sion might extend its espionage to
private dwellings, for some of the '
beautiful old places in Washington \
have been remodeled by their socially
ambitious purchasers into mere rest- j
dence monstrosities, in many cases
glaring and in most cases unbeautifui. I
It la understood that Viee-Presi
lent Morton intends to spend $60,000
to improve his Rhode Island avenue
home. Today it is beautiful as it is.
» warm red brick pleasing to look
upon and suggestive in every way of
umfort. It Is now said that It is in
tended to give the bouse a more state
ly apiiearance by the Introduction of
white marble in places. The old
house lias been a comfort to the eye
of many a Washingtonian man and
visitors, and the changes are awaited
with trepidation.
Children's Playground Lest.
Washington, with all her monuments
and statues, good, bad and indifferent,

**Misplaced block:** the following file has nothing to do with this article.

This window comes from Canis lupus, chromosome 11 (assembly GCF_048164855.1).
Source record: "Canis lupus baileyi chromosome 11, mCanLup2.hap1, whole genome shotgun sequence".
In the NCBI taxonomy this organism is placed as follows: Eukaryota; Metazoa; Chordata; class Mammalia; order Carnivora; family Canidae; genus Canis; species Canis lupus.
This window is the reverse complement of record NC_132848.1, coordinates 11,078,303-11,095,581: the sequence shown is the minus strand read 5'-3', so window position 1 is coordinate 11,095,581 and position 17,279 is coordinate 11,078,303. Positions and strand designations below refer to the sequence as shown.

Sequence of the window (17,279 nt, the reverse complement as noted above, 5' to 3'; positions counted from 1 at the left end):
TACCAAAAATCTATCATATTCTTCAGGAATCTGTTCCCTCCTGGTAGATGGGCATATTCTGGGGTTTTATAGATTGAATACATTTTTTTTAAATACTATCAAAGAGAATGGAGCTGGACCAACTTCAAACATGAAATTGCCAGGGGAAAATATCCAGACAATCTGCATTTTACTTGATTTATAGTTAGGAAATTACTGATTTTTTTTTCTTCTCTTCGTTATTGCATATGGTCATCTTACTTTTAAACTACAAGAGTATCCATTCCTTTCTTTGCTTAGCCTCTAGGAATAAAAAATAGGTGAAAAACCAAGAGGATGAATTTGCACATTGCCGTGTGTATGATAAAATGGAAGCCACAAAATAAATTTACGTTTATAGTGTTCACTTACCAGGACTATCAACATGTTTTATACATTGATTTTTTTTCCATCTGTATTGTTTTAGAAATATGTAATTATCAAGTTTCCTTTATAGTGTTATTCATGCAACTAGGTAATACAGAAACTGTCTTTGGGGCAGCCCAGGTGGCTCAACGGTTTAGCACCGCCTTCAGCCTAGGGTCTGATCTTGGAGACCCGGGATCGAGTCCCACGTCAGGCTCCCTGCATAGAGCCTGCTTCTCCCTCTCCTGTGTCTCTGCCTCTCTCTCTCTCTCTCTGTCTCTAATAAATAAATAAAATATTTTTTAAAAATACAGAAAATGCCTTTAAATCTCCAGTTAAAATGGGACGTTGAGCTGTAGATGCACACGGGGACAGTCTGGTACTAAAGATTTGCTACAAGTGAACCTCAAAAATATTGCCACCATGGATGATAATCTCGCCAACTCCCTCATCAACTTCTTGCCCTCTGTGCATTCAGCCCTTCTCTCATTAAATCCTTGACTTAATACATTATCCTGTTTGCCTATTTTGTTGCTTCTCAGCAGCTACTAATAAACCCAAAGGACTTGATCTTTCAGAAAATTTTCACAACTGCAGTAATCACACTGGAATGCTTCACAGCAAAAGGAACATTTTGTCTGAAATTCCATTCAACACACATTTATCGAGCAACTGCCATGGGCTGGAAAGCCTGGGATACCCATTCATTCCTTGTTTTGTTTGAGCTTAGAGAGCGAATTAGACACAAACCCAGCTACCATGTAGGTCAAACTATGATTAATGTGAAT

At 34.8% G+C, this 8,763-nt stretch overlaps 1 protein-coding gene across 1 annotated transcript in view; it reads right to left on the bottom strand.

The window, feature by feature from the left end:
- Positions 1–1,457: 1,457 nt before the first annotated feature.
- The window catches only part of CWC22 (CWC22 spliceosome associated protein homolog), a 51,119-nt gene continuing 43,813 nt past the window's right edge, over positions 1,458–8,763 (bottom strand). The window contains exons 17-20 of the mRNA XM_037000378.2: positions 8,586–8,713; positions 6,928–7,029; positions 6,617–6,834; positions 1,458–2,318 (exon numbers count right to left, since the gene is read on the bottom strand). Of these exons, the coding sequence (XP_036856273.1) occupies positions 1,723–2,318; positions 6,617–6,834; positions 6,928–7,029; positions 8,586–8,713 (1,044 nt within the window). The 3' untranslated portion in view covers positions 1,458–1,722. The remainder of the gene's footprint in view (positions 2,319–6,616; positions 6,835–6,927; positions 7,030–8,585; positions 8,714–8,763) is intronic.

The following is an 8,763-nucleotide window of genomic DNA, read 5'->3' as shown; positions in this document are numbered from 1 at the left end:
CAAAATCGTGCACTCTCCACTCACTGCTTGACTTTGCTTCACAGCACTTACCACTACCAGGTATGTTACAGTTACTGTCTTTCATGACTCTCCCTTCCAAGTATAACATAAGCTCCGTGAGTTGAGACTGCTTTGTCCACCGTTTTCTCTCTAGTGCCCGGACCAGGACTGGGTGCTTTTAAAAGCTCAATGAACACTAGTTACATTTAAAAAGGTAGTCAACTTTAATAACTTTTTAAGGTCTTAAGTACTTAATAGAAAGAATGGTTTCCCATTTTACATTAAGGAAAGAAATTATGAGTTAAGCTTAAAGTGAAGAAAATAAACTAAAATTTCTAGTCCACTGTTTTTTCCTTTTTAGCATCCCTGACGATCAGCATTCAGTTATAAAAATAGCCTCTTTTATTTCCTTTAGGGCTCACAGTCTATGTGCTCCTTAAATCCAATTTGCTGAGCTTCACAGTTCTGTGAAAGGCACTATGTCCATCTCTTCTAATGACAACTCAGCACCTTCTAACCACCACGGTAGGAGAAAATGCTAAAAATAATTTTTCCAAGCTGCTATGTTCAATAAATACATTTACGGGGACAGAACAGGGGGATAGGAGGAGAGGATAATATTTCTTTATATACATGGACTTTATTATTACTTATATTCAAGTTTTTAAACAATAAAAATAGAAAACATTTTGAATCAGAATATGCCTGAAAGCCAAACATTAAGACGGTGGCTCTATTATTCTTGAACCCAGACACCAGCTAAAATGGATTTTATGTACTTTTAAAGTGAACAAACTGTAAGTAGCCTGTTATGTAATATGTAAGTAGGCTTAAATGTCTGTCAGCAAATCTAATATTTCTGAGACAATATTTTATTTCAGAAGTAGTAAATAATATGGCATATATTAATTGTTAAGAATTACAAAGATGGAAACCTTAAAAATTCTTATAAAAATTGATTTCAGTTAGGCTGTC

and all her vacant land, still has not
space left In which to erect public me
morials, and it ought to be said also
that projects more necessary to the
public health than marble statues, like
playgrounds for the children, cannot
be thought of apparently becanse of
lack of room.
For two years by means of private
subscriptions, for example, a little
grove at tbe corner of Fourteenth
stneet and Columbia road has been
used as a playground and fitted up
for the children. It was covered with
oak trees of priceless value, as far as
their shade qualities are concerned,
and wa* one of the most picturesque
spots in the city. It is in the heart
of a thickly settled district, where it
is a cruelty to keep children within
doors and a continual danger to let
them out on the streets.
Nevertheless congress, which would
spend $",.000 for a Federal building
in a town of 2S1 Inhabitants, neg
neeted to secure this breathing space.
Tbe magnificent oak trees are being
cut down, and where last summer the
place was alive with children, a fam
ily hotel will stand.
Many Monuments Projected.
Should congress be in a giving
mood toward the shades of the de
parted. it is a question where suit
able sites for memorials could be ob
tained. The demand for spaoe 1b in
sistent, and the senate committee cn
library has record of no less than